A coastal loop of Cyprus - 3 days, 2 nights of pure cycling joy
pics: Simon et al.
“...a couple of cheeky climbs in day three’ was my favourite comment from a friend as we prepared for our 3-day island circumnavigation. If you saw the elevation profile of the whole 620 km ordeal, those two climbs, indeed, looked merely ‘cheeky’, swamped by a long string of flat riding starting in Limassol and looping the whole island.
We’d long talked and prepared for it, but it’s impossible to replicate the sheer duration of the effort. Personally I approached it with a healthy degree of trepidation, similar to how I felt before my first 50km ride and my uni exams. Even so, none of the dozens of checkboxes I ticked off before we departed quite prepared me for the deep, debilitating and haunting fatigue I would feel three days later near the end.
Note: Video contains mildly strong language (just one naughty word) at around 1:53. if you’ve got minors watching, you might want to cover their ears for a second!
If you’ve checked out our site you’ll be familiar with Simon and myself but on this epic trip we had a couple of friends along - quite literally - for the ride. Michalis is a London-based psychiatrist and also an old friend from Greece. He’s strong [certainly stronger than me] mixing it with the Cat A-racers on Zwift, but not an actual racer, nor an ultra-endurance rider. Also with us was Adam, a Californian guy who’s settled in Cyprus with his young family. He’s a mixed-surface aficionado with a relaxed, West Coast take on riding bikes, shunning power meters and data analytics.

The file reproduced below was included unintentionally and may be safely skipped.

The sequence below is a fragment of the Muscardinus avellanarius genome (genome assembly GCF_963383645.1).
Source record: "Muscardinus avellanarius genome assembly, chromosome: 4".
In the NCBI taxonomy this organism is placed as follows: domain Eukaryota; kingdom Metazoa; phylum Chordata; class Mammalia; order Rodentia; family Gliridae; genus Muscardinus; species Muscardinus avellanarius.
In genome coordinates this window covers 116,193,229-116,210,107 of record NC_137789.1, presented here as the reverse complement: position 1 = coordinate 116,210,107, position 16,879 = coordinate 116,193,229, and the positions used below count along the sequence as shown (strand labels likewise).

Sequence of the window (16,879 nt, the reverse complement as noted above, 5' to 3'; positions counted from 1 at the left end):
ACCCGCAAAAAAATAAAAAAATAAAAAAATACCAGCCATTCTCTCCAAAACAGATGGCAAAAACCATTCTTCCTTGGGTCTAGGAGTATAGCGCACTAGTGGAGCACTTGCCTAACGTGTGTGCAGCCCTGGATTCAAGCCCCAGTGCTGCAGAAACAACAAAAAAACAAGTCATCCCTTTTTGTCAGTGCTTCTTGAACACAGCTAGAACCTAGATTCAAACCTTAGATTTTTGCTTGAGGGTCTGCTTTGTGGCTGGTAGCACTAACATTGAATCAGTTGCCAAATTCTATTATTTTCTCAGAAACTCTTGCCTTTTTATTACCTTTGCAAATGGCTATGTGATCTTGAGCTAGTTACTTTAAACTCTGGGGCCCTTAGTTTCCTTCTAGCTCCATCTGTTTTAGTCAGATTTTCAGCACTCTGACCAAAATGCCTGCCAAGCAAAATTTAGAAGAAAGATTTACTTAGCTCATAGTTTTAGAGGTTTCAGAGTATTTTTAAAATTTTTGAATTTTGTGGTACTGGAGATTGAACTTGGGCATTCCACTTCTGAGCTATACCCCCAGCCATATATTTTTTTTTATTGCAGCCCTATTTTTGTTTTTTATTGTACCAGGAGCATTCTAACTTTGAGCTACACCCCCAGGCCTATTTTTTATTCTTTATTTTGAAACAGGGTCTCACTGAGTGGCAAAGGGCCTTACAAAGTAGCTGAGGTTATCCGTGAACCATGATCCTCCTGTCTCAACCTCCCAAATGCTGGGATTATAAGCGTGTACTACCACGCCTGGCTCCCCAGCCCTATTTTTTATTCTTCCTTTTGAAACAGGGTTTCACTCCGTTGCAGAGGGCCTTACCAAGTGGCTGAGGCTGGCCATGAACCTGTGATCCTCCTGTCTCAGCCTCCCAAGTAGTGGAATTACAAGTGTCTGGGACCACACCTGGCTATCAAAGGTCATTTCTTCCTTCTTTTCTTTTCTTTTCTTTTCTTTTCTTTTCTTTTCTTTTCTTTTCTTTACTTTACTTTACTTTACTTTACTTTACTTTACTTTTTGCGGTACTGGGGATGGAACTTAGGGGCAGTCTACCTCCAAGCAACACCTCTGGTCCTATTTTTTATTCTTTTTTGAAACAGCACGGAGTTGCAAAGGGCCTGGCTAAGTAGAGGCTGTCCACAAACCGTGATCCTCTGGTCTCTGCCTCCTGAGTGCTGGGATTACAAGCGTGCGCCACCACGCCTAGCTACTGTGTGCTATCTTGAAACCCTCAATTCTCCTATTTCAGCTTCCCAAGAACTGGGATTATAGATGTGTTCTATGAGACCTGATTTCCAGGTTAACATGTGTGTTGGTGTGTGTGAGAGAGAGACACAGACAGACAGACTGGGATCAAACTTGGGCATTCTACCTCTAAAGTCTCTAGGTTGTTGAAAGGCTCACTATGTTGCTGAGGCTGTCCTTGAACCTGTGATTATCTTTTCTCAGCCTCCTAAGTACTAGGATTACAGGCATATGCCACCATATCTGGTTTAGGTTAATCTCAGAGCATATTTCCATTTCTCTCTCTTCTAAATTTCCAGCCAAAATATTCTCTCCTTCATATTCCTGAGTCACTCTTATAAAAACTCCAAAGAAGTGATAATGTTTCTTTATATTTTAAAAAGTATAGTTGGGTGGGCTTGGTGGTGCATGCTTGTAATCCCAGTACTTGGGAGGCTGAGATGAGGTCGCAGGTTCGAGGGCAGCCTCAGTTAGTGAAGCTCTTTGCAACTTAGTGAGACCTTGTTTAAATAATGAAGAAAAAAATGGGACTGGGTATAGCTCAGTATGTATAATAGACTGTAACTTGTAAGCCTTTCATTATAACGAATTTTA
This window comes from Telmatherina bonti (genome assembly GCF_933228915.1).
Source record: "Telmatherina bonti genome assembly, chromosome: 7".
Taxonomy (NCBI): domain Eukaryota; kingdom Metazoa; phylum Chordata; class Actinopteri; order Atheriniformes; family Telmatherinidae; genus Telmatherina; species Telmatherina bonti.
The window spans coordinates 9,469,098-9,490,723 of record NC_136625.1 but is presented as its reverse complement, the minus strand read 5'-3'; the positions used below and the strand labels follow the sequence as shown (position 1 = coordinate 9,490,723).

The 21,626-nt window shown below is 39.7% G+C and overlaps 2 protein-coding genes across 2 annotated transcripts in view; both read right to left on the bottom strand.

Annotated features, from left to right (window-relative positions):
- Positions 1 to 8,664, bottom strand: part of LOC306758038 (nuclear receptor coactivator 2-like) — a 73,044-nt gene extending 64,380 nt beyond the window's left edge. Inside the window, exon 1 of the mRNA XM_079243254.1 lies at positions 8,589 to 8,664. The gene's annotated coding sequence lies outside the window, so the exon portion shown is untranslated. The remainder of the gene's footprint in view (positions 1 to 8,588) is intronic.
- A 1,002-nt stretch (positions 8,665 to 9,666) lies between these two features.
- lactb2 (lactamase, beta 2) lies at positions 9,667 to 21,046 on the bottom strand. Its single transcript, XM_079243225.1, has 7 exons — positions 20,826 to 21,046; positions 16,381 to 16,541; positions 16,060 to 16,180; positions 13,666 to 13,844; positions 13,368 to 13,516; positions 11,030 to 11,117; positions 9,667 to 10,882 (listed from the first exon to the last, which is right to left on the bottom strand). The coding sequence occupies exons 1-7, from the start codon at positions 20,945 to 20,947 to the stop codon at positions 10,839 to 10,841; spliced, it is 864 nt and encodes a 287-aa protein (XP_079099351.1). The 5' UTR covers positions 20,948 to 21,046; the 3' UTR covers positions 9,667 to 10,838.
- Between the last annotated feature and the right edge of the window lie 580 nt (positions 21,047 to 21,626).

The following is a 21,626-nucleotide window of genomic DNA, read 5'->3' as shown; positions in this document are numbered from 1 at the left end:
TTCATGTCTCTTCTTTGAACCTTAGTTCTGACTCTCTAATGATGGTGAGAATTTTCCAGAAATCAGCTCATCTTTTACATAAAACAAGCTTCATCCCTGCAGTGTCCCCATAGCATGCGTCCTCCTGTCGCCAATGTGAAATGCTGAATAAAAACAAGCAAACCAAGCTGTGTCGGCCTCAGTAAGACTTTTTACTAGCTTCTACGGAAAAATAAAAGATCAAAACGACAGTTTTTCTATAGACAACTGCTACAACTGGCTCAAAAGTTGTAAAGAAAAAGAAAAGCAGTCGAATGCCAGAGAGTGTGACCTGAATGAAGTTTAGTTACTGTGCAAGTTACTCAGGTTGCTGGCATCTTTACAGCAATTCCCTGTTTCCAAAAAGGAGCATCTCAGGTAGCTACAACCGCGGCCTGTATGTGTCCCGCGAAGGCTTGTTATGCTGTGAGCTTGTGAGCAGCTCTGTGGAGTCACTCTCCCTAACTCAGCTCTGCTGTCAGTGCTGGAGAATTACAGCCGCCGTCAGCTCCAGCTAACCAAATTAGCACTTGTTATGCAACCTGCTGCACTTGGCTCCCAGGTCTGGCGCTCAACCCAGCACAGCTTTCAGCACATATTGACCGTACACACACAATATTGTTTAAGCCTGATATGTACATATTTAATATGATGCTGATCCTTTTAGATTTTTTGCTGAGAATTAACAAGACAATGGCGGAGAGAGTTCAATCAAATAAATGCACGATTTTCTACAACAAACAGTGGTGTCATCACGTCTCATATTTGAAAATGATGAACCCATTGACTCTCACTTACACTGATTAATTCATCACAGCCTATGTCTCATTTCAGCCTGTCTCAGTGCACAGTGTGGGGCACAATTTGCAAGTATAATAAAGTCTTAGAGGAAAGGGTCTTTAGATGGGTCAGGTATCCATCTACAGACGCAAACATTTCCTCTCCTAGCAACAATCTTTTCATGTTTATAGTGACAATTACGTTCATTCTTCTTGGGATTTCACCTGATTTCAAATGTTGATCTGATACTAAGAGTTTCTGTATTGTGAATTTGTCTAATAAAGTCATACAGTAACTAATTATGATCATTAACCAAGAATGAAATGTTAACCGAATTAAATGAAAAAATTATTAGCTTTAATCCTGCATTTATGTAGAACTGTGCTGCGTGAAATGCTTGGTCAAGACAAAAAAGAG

So just before dawn on a warm Friday in October we hit the road. The bikes were heavy, loaded up with all we needed for three days and two nights away, together with lights, hydration packs, chargers and batteries for all the gizmos. They felt slow and cumbersome at first, but gradually I couldn't tell the difference. The extra heft was not all bad - having it at just over the bike’s centre of mass meant more weight over the front wheel and better straight line stability. The downside was a small amount of oversteer when cornering , but it wasn’t long before I got used to that too.
We sped through still-dark Limassol, and watched the sun rise as we made our way east. The plan had always been to keep things low intensity, but adrenaline and excitement sporadically got the better of us. After a quick coffee stop close to Zygi, we took the quiet coastal road through Mazotos and Kiti, eventually reaching Larnaca at kilometre 70. We were working well as a group, rotating positions, each of us taking a turn on the front but with our legs still fresh and speeds not that high, there was no pressing need for a disciplined draft train.
Even though this was October, the island was still recovering from a long and brutally scorching summer. In Larnaca we stopped for supplies. The temperature was already approaching 30C and it was fast becoming clear that hydration was going to be a priority. We decided to skip the long stop and press on.